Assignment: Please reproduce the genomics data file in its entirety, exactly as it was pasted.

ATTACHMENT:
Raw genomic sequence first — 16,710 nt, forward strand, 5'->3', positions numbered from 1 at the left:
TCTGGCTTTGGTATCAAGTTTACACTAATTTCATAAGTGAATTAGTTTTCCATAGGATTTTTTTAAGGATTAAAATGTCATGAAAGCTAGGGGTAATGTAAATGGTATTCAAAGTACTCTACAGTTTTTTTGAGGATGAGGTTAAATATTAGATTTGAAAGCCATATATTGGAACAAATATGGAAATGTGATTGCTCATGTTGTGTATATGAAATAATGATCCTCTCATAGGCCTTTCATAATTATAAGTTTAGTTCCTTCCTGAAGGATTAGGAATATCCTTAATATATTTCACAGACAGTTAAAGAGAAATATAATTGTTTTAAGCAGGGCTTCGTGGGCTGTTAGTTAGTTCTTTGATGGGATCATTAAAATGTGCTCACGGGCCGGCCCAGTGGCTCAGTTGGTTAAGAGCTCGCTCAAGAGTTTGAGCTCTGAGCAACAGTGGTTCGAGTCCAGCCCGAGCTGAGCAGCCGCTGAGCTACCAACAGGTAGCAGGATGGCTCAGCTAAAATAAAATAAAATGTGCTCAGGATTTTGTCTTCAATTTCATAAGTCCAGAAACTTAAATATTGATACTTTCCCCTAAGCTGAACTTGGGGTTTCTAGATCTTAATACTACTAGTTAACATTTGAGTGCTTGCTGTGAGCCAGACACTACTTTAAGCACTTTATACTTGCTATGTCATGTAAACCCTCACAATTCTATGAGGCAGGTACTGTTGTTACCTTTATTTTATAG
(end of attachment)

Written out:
Raw genomic sequence first — 16,710 nt, forward strand, 5'->3', positions numbered from 1 at the left:
TCTGGCTTTGGTATCAAGTTTACACTAATTTCATAAGTGAATTAGTTTTCCATAGGATTTTTTTAAGGATTAAAATGTCATGAAAGCTAGGGGTAATGTAAATGGTATTCAAAGTACTCTACAGTTTTTTTGAGGATGAGGTTAAATATTAGATTTGAAAGCCATATATTGGAACAAATATGGAAATGTGATTGCTCATGTTGTGTATATGAAATAATGATCCTCTCATAGGCCTTTCATAATTATAAGTTTAGTTCCTTCCTGAAGGATTAGGAATATCCTTAATATATTTCACAGACAGTTAAAGAGAAATATAATTGTTTTAAGCAGGGCTTCGTGGGCTGTTAGTTAGTTCTTTGATGGGATCATTAAAATGTGCTCACGGGCCGGCCCAGTGGCTCAGTTGGTTAAGAGCTCGCTCAAGAGTTTGAGCTCTGAGCAACAGTGGTTCGAGTCCAGCCCGAGCTGAGCAGCCGCTGAGCTACCAACAGGTAGCAGGATGGCTCAGCTAAAATAAAATAAAATGTGCTCAGGATTTTGTCTTCAATTTCATAAGTCCAGAAACTTAAATATTGATACTTTCCCCTAAGCTGAACTTGGGGTTTCTAGATCTTAATACTACTAGTTAACATTTGAGTGCTTGCTGTGAGCCAGACACTACTTTAAGCACTTTATACTTGCTATGTCATGTAAACCCTCACAATTCTATGAGGCAGGTACTGTTGTTACCTTTATTTTATAG